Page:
Islamic State used UK-based companies to buy weapons parts, says new report

From The Telegraph

The Islamic State group used companies in the UK to acquire weapons technology including parts for a jet-powered drone similar to the V-1 “flying bombs” dropped on London during the Second World War, a new report reveals.

The Conflict Armament Research (CAR) group, which studies weapons trafficking, said that Isil attempted to build the high-speed drones along with other “improvised weapons” when it established its so-called caliphate in Iraq and Syria.

Isil used individuals and companies registered in Britain and Turkey to purchase a large stockpile of weapons and equipment as it occupied large swathes of territory from 2014, despite “red flags” that could have prevented the sales, the report said.  

The group’s members used one UK-registered front company to buy turbine engines for advanced drones and ship them to a mobile phone company in Turkey. Another was used to buy parts for automatic anti-aircraft weapons, while others still used to import materials for bombs.

There is no suggestion that any of the companies or individuals identified or referenced in the report were complicit in supplying IS or otherwise committed any wrongdoing. 

Despite the suspicious nature of some of the transactions, bulk purchases made in 2014 and 2015 reportedly continued to fuel Isil’s weapon production until the collapse of its caliphate and the killing of its leader, Abu Bakr al-Baghdadi, in October last year.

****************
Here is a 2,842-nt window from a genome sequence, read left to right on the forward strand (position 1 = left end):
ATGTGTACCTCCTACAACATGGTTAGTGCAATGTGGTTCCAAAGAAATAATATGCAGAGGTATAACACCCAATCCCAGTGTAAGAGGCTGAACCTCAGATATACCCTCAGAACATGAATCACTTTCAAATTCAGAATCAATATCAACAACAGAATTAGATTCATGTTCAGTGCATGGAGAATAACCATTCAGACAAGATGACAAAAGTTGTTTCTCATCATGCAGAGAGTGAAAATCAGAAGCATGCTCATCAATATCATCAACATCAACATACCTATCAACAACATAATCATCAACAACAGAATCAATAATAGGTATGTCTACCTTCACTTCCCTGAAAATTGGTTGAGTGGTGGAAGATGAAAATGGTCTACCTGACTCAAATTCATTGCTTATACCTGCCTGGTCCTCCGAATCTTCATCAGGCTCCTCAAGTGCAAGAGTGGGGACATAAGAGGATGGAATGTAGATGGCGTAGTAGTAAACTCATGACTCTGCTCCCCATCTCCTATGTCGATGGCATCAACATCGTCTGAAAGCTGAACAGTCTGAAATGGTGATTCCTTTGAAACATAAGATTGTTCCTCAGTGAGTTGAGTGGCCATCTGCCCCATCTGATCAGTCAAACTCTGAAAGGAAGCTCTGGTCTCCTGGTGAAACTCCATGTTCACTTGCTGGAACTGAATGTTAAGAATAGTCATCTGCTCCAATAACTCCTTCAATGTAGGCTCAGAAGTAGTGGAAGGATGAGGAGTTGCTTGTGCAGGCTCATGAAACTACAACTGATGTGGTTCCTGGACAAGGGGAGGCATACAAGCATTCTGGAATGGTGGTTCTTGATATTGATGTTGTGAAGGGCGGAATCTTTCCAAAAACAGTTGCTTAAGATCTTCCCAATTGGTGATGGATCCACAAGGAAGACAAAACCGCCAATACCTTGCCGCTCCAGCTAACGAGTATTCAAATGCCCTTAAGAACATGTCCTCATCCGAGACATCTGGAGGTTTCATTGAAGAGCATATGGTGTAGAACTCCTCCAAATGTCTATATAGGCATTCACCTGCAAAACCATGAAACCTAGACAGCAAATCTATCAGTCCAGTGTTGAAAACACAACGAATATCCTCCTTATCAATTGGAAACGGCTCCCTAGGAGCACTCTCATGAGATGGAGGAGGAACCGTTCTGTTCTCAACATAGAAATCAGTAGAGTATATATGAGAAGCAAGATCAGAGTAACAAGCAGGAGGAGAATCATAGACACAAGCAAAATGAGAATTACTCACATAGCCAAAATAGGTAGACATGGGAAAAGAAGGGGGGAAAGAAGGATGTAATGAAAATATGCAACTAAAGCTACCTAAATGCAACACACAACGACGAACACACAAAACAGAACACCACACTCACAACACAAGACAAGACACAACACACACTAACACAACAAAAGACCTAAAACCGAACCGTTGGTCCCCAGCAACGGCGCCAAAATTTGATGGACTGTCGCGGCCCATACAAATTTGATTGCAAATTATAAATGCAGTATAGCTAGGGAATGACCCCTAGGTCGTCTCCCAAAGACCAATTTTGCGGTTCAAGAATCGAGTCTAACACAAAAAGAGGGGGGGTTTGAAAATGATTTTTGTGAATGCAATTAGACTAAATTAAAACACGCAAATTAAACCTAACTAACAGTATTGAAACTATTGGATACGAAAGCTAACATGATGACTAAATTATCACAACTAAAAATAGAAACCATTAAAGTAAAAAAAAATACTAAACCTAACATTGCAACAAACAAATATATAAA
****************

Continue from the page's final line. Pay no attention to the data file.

“No other non-state armed group has matched the scale and ambition of IS weapons production,” said Mike Lewis, CAR’s head of enhanced investigations. “With stronger due diligence, much of this trade might have been disrupted.” 

The report suggested that if industry and law enforcement authorities had examined the unusual volume of transactions more thoroughly, “they may have been able to interrupt the conflict-sustaining quantities of materiel acquired by IS forces [in 2015].”

Siful Sujan, a high-ranking Isil official who was killed in a US drone strike in December 2015, was among those who used a network of technology companies based in Cardiff to buy and sell equipment that was shipped to a mobile phone shop and other companies in southern Turkey.

A network of family-owned Turkish companies, located close to border crossings into Isil-held territory, was also used to import goods

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One Response

  1. Is this late-arriving information another example of what is beyond the ken (and Barbie) of our less than timely counterintelligence services? Can we not adapt ‘Big Data’ collections of import/export/inventory/personnel backgrounds/… and process them through AI algorithms at quantum computer speeds to detect anomalies and prioritize preferred counter actions to prevent enemy attacks and friendly stupidities? Are these questions too long-winded and winding and whining for the corpus colosseum too handle?
    Threat assessment is inadequate, counter measures are too slow too often, and too often ineffective. //. I am thinking of taking control, tomorrow morning after a sumptuous breakfast of hardtack and beaver toenails. Beware!

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